Daniel Heinefeldt, Medius: RPA & AI's value in procurement

Daniel Heinefeldt, Vice President of Product Management at Medius on the benefits of AI and RPA in procurement and the value they bring when used together

Daniel Heinefeldt, Vice President of Product Management at Spend Management cloud service provider, Medius

What are AI and RPA? And what makes them different? 

RPA is a technology used to automate repetitive high-volume tasks by using rules it has been programmed to follow. AI technology, however, can learn continuously based upon feedback to a model and can achieve far greater results with far lower maintenance than RPA, with processes including learning, reasoning, and self-correction. AI is essentially a next-generation technology compared to RPA. 

However, if RPA algorithms are built correctly with sufficient data, the system can genuinely appear to learn without maintaining complex rule sets and following fixed patterns of behaviour - as long as there are no major fluctuations or changes to the ruleset.

What are the benefits of AI in procurement? 

The primary benefits of using AI in the procurement space include guiding users in buying decisions and optimising procurement processes. Just as AI in the retail consumer space helps vendors increase revenue in online stores, similar UX techniques can be used in B2B procurement to help procurement departments execute their strategies to increase spending under management by guiding people to approved agreements and help drive adoption. 

At Medius, for example, we use AI and Machine Learning (ML) technology to ensure autonomous processes are available to customers, allowing them to focus on processes and data anomalies identified by the system, instead of the routine day to day. 

What are the benefits of RPA for procurement? 

RPA can be beneficial for automating highly repetitive processes. This is especially valid for organisations operating on legacy IT as RPA could provide a way to replace inefficient manual data entry with an automated process. However, this is often only useful for a very high volume of standardised tasks. If you implemented the technology to ever-changing actions, for example, you would quickly spend more resources on maintaining the RPA model itself, rather than reaping the rewards. This is one of the distinct advantages of AI over RPA. 

What value can the two bring to procurement, if used together? 

Both bring value to procurement teams, but the crucial part is understanding what tech needs to be implemented and where. 

Many procurement functions remain partly automated, with areas still working on legacy systems. In this instance, implementing AI and ML to automate selected parts of the process will be beneficial. Doing this in conjunction with RPA for repetitive tasks in the wider workflow would absolutely help teams realise tangible benefits.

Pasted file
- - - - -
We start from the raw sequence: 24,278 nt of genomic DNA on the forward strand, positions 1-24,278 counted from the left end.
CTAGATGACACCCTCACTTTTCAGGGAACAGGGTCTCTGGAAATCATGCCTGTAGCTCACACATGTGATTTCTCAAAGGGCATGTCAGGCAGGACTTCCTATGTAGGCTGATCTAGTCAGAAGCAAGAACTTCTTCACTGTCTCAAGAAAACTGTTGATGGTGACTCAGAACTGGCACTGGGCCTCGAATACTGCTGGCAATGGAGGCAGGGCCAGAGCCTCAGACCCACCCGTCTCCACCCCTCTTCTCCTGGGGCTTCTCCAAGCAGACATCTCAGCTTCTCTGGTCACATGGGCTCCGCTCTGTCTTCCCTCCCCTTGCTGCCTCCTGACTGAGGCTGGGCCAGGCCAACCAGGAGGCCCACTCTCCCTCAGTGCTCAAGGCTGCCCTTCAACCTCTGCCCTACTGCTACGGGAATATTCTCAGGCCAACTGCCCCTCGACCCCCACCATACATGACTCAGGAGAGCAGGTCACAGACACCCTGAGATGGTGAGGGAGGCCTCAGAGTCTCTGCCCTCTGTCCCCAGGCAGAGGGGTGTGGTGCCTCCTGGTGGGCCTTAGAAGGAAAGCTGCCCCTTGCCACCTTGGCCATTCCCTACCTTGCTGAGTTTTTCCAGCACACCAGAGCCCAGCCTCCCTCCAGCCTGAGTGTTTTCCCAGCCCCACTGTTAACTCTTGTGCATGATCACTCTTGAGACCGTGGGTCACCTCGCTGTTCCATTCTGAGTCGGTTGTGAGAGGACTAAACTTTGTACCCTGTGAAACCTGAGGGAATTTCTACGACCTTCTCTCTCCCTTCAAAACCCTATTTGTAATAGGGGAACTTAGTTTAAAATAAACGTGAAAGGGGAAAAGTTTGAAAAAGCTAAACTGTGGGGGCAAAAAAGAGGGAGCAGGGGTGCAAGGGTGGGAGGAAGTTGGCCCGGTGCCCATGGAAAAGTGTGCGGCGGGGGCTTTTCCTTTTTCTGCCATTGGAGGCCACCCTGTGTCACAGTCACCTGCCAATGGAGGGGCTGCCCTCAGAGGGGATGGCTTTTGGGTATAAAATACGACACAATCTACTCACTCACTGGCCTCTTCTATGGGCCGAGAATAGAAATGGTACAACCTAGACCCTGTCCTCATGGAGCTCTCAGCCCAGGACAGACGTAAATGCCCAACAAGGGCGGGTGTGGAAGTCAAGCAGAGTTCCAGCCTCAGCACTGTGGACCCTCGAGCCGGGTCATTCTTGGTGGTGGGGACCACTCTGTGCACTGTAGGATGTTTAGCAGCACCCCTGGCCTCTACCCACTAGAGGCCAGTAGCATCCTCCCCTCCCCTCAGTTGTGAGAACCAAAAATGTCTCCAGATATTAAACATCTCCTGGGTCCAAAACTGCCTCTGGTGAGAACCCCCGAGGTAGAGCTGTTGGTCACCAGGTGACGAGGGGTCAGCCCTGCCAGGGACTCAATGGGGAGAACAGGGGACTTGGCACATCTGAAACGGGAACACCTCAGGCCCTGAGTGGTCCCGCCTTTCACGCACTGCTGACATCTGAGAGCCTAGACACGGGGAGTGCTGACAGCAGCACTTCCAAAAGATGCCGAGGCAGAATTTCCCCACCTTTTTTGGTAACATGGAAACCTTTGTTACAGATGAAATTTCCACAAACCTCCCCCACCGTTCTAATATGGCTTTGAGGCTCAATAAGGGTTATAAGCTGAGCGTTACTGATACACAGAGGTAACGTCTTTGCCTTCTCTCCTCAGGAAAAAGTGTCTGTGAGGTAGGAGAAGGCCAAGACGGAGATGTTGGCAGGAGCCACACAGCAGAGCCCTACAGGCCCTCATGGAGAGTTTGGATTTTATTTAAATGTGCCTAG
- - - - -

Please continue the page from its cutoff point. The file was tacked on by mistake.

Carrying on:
However, the world of automation certainly does not work with a ‘one size fits all’ approach and teams must pay special attention to their workflows before implementing new processes to ensure that only the best comes from this transformation.

How is the procurement industry innovating in the AI & RPA space? 

There’s increasing use of AI technology in the B2B procurement space enabled by the adoption of cloud-based procurement solutions. This opens up shop for B2B solutions to apply AI and machine learning in areas where consumer-based solutions have been around for quite some time. One good example is spend classification and spend analytics which very much benefits from a networked cloud-based solution, similar to what is available in most bank mobile apps for consumers. 

For example, Medius is making use of machine learning and our huge amount of data achieves autonomous processing with anomaly detection, allowing our customers to achieve process improvements and spend optimisation from day one. 

Where is the best place for a procurement professional to start when looking to adopt AI and RPA?    

The key to being successful in adopting AI into your procurement processes is to ingest substantial amounts of data. This can be challenging as competition for people in this domain is fierce, and an isolated organisation’s data is rarely sufficient. Thus, adopting a cloud-based AI-driven service is often a shortcut to success. You will then benefit from the broader customer base of the service provider and a large amount of data that helps train the machine learning models. Only with the right data can you figure out what automation will transform your organisation for the better.

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